American Indian Youth Enrichment students smudging before class.
By Rebecca Fairbanks Dickinson, American Indian Youth Enrichment Coordinator
As the coordinator for American Indian Youth Enrichment (AIYE), I have come to realize that our program offers two things. A challenge and healing. The challenge is this: we are teaching and learning indigenous traditions in the midst of assimilated communities. The healing is this: we provide a family for youth so that they may feel a sense of belonging in their cultural identity and be supported to succeed in school. We saw an example of this cultural learning this summer. A 6th grade student, who we’ll call “Jake”, made important social and cultural gains.
At the start of summer, our staff had concerns about his behavior. He was teasing other kids and he would leave the group when we gathered to smudge with sage. At the time, he was switching from foster care to living with his grandmother, which also meant switching schools. She called me one day and said that Jake was enjoying the program, but felt awkward about smudging. She said their family isn’t traditional and doesn’t want Jake to practice smudging if he’s uncomfortable. So I pulled Jake aside the next morning just to tell him that as long as he lets staff know, he always has a choice in participating. He agreed. To provide more insight for him and the group, our lead cultural teacher, Mr. D, reviewed how and why Native people smudge with sacred medicines. I suspect that he was self-conscious about being one of the older students in the group but never having been taught how to smudge and wasn’t sure if his family would want him to smudge. He didn’t want to look foolish. This is an example of daily assimilated life for an American Indian young man.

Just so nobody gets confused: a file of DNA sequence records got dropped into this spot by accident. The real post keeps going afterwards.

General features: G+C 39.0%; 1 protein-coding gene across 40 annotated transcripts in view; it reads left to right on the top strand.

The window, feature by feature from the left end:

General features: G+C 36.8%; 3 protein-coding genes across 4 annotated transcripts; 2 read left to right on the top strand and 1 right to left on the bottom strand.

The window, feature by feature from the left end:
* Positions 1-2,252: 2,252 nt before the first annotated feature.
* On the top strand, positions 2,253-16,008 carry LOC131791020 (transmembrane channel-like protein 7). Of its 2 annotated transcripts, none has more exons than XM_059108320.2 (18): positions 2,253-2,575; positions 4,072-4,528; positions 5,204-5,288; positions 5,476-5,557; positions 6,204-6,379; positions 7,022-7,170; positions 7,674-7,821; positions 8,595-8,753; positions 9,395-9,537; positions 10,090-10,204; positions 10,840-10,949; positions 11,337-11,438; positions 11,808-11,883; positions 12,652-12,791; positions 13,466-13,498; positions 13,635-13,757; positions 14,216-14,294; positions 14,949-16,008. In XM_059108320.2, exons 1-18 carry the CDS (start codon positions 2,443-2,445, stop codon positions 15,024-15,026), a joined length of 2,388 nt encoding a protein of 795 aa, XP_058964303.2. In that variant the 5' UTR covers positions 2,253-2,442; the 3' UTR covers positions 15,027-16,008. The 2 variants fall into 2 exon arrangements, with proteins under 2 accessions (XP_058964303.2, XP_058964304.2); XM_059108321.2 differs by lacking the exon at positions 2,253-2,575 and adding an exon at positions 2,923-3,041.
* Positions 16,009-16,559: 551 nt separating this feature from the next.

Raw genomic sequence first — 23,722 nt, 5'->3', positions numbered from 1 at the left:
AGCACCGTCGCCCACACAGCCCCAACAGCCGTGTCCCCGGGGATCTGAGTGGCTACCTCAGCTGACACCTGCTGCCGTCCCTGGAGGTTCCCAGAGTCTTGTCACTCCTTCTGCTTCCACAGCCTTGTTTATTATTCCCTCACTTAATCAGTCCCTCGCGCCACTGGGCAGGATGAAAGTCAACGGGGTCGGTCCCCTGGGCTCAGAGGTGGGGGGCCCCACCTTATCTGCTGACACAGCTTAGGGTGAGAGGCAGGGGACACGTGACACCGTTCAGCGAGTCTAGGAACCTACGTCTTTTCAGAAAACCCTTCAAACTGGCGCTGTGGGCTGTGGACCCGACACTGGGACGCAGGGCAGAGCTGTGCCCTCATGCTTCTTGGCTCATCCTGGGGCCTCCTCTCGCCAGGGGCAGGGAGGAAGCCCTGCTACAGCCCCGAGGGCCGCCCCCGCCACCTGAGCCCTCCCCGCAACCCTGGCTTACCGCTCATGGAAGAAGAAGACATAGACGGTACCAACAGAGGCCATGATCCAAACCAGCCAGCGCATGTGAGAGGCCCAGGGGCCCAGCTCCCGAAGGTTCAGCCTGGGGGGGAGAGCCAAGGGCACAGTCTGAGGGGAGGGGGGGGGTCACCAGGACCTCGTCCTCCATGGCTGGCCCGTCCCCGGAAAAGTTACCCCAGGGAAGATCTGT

By the end of the summer, we noticed that Jake was not only joining in the circle for smudge, but was engaging in the practice alongside his new friends. Jake’s pre-survey to post-survey scores all consistently increased in each category of self-efficacy, academic engagement, and cultural connections. Staff told me he sits by the friends he made this summer at the lunch table. His teachers have noticed him keeping up academically so far this fall.
I believe that our program makes it easier for students to find acceptance in their cultural community despite the trauma, assimilation, or isolation they might have faced. We provide a safe space for indigenous youth who may come from families that don’t feel connected to their indigenous culture and teach the meanings behind our cultural practices. Even if they didn’t grow up on reservations or in tribal communities, they come join our program to learn.
Families have both strength and pain in our St. Paul American Indian community. There are some students who carry so much anger, but who consistently show up to our program because they trust us. We may ask them to sit, and they walk away. We ask them to join a circle, and they pick a spot in the corner of the room, apart from the group. These are signs of pain, signs that they are not comfortable with something. We recognize that pain, and we can also see the beauty in their hearts and spirits. Our ancestors survived so that we could live. Our families and students have much more potential than what the deficits and disparities can produce.
We bring together youth from ages 6 to 13, their families, and indigenous staff from the age of 20 to their 60s to reach our potential. We unite across geographical backgrounds. We come from over 30 different tribal nations. Though we are challenged by oppression or circumstances brought on by poverty, the loyalty we build is strong because we are there for each other. We have accepted the challenge and we show up each day to provide healing. I have heard and believe that kinship is the heart, the very center of being indigenous. It is with this belief that we teach our youth that we are all related; in Lakhota – mitakuye oyasin.
To learn more about the American Indian Youth Enrichment program, please contact: